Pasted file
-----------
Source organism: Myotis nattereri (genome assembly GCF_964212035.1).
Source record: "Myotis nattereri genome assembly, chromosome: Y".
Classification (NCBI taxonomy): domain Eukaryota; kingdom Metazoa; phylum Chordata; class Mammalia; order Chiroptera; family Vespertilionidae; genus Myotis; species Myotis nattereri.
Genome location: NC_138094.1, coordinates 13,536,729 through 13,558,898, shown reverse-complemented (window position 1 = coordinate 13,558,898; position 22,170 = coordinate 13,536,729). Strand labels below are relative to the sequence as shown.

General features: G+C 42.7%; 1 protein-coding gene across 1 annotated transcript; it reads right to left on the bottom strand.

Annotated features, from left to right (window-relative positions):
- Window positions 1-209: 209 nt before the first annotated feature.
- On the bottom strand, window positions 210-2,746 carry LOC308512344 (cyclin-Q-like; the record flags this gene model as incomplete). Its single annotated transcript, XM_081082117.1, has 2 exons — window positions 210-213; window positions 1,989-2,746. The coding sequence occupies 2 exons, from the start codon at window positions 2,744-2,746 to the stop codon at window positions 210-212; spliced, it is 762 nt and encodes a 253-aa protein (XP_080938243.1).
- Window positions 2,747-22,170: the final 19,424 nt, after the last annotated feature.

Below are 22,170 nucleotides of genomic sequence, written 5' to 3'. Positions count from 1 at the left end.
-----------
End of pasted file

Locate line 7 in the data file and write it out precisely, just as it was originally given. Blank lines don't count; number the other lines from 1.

- Window positions 1-209: 209 nt before the first annotated feature.